Organoids Are Us

Organoids Are Us was a one-day symposium to highlight the game-changing advances to science and medicine that are the direct result of more than 30 years of fundamental research into the Wnt signalling pathway.

Wnt signalling is an ancient cell-cell communication pathway that is conserved though evolution and tells the cells of our body what to be, where to go and what to do. It plays an important role during embryonic development and maintains normal tissue function in the adult.

However, inappropriate activation of the pathway leads to diverse human diseases including cancer.

Leaders in the Wnt field delivered talks on advances in stem cell (Dr Karl Willert, Professor Nick Barker and Professor Arial Zeng) and cancer (Professor David Virshup and Dr Ram Dasgupta) fields.

A game-changing advance spawned by the Wnt field is organoid technology – more specifically, tissue-restricted adult stem cell derived organoids.

This advance was led by the Clevers Group from the Hubrecht Institute for Developmental Biology and Stem Cell Research in the Netherlands, who worked out a way to coerce adult tissue stem cells to make tissue cells in a dish.

These mini-replicas of tissues, termed ‘organoids’, meaning “organ-like”, can be readily manipulated, genetically or pharmacologically, to understand what makes a stem cell be a stem cell, and what changes occur in a normal stem cell to make them become cancer cells.

Furthermore, organoids can be established from patient-derived tumours for anti-cancer drug pre-screening. The response of the tumour organoids to drug treatment matches the response of the patient to therapy.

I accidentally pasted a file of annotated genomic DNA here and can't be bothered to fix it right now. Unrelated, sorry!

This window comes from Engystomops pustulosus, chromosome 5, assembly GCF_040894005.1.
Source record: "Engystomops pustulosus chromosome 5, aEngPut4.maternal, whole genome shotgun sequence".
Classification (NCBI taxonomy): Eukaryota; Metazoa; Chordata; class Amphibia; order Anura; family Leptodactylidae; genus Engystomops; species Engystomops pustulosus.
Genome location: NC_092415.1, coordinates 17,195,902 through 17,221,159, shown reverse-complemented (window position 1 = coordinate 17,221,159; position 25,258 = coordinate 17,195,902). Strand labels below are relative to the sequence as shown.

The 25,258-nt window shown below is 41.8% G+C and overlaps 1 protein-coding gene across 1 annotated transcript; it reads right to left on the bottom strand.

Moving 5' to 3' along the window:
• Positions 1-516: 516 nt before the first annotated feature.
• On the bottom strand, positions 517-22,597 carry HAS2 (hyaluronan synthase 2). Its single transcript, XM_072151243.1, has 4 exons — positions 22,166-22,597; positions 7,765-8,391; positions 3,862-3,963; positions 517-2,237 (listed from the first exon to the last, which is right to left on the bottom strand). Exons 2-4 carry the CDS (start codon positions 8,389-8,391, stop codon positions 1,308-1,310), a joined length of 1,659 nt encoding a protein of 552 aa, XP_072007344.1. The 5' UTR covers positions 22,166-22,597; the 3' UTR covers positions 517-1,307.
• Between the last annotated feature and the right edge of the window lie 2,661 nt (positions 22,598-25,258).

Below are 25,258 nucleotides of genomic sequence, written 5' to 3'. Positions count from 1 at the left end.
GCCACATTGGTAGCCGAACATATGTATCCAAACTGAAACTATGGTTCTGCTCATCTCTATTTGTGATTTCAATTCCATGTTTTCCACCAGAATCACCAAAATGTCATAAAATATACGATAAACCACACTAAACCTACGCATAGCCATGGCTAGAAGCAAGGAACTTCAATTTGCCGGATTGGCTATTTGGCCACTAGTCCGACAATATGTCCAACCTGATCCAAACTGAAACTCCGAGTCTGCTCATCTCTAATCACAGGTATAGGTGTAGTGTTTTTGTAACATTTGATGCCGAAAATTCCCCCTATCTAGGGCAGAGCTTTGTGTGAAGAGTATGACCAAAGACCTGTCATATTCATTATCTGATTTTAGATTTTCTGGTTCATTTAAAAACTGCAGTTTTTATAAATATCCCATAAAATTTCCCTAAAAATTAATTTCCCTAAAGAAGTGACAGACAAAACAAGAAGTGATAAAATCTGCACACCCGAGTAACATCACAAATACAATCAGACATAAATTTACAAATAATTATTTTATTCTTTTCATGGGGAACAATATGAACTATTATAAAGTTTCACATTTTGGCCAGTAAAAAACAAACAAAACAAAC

The new frontier for organoid technology is organoids as models of infectious disease. The organoids faithfully recapitulate the key features and function of the intact tissue e.g. cell types present and tissue architecture, making them innovative models of natural infection, enabling the study of diverse human viruses that until now lacked suitable cell culture or animal models.

The symposium was attended by 400 delegates from diverse backgrounds and was generously sponsored by STEMCELL Technologies, Perkin Elmer, Geneworks, Thermo Fisher Scientific and VIDRL.

The event was also supported by the efforts of Susan Northfield (University of Melbourne’s Therapeutic Technologies Research Initiative), Patricia Gigliuto and Helen Braybrook (Centre for Stem Cell Systems) Finian Scallan (Doherty Institute); and Jean Moselen, Renate Schwab and Bang Tran (Vincan Laboratory, Doherty Institute).

Symposium organisers, the Doherty Institute’s Professor Elizabeth Vincan and the Walter and Eliza Hall Institute’s Dr Maree Faux were extremely happy with the success of the event.